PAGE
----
But it is important to understand these differences. If I can not understand the differences between the US and Brazil I will have failed my goal of learning the culture of Brazil. Knowing how the countries differ is imperative to making connections between them, from the personal to the political. Understanding why one thing worked here, and did not there, or if something that worked here will work there, is based on understanding what changes between the countries. To learn what a culture is, a need to know what it is not.
This also brings up a problem. As I established earlier, I have enough of a feeling to convince myself that Brazil is different than the US. But as I also established earlier, I am not sure how to characterize the US. I almost feel unprepared in coming here. In science, to find the differences between two case studies or two trials it requires careful observation in each one. However, if I never made careful observations of the first, what meaning will the observations of the second maintain in isolation? When I was in the US I was living as most people live. To wit, I was not paying much attention to what I was experiencing and what was around me. I was riding the roller coaster, enjoying the rush of adrenaline, the wind in my face, and the view from the top of the hills, not analyzing the physics behind the coaster. This meant that when I arrived in Brazil I did not have the necessary background knowledge and bank of observations about my own country, and instead have had to make do with retrospective analysis.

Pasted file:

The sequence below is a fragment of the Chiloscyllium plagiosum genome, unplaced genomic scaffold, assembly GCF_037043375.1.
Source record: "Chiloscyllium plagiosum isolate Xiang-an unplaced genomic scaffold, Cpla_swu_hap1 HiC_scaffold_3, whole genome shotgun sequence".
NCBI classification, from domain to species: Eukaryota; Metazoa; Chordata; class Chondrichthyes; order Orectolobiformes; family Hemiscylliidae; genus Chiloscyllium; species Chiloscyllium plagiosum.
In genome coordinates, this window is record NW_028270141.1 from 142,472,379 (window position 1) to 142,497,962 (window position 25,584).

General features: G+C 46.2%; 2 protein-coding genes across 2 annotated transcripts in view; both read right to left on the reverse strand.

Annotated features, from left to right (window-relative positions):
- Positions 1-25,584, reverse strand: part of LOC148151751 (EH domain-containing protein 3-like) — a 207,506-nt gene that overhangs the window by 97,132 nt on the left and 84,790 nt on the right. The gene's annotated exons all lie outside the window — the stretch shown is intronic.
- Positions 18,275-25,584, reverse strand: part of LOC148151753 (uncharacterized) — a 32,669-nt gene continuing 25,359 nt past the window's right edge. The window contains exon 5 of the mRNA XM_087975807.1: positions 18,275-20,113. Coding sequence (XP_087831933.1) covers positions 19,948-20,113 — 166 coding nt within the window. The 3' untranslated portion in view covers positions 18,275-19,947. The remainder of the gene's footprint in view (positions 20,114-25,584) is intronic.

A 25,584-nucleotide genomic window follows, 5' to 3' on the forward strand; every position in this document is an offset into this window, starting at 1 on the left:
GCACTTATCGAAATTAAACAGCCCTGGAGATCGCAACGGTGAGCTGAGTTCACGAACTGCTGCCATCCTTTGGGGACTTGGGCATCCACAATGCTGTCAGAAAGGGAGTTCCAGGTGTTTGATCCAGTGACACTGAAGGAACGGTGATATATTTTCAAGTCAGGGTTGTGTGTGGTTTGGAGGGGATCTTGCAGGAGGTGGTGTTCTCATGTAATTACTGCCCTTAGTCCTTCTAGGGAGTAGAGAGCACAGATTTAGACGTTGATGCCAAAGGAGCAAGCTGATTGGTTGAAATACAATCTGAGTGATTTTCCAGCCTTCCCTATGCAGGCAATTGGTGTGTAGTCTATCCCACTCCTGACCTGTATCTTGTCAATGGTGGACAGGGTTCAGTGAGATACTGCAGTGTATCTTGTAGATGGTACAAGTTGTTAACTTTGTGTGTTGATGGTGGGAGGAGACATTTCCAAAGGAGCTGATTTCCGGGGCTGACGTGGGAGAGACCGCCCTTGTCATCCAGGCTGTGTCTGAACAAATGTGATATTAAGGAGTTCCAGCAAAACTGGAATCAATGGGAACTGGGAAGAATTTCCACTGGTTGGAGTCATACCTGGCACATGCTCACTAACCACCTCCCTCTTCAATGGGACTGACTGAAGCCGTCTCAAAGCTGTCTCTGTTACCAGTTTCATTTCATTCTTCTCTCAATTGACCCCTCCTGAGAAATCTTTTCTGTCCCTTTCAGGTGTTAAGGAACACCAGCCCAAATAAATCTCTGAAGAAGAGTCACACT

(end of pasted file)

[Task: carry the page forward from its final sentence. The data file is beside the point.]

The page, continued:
Still, I am reticent to make statements about ‘Americans’, the US, or their Brazilian counter parts. Any statement besides the tautological would be by necessity a generalization. Either I make a statement that generalizes and so gives a false impression or I stuff the statements so full of qualifiers that it becomes meaningless.
At the bottom of the problem is I believe this: the objective is meaningless, and it is our interpretation that gives an objective observation meaning. However, inherent in interpretation is the possibility of error and miscommunication. Take a recent example: we were told to pick a ribbon of our favorite color and talk about it in language class. When I started talking about why I liked orange my classmates were confused, asking me why then I was holding an orange ribbon. This example illustrates how both myself and my classmates made the same objective observation (ie. we saw the same wavelength of light), but the wavelength was meaningless, and it was my interpretation of that wave length as being orange that made me choose the ribbon and my classmate’s interpretation of it as red that led them not to pick it. At the same time, it was my interpretation of the wavelength as being orange that introduced a level of error into the system that, when coupled with the error introduced with the error introduced by my classmates interpreting the wavelength as red, that led to our disagreement.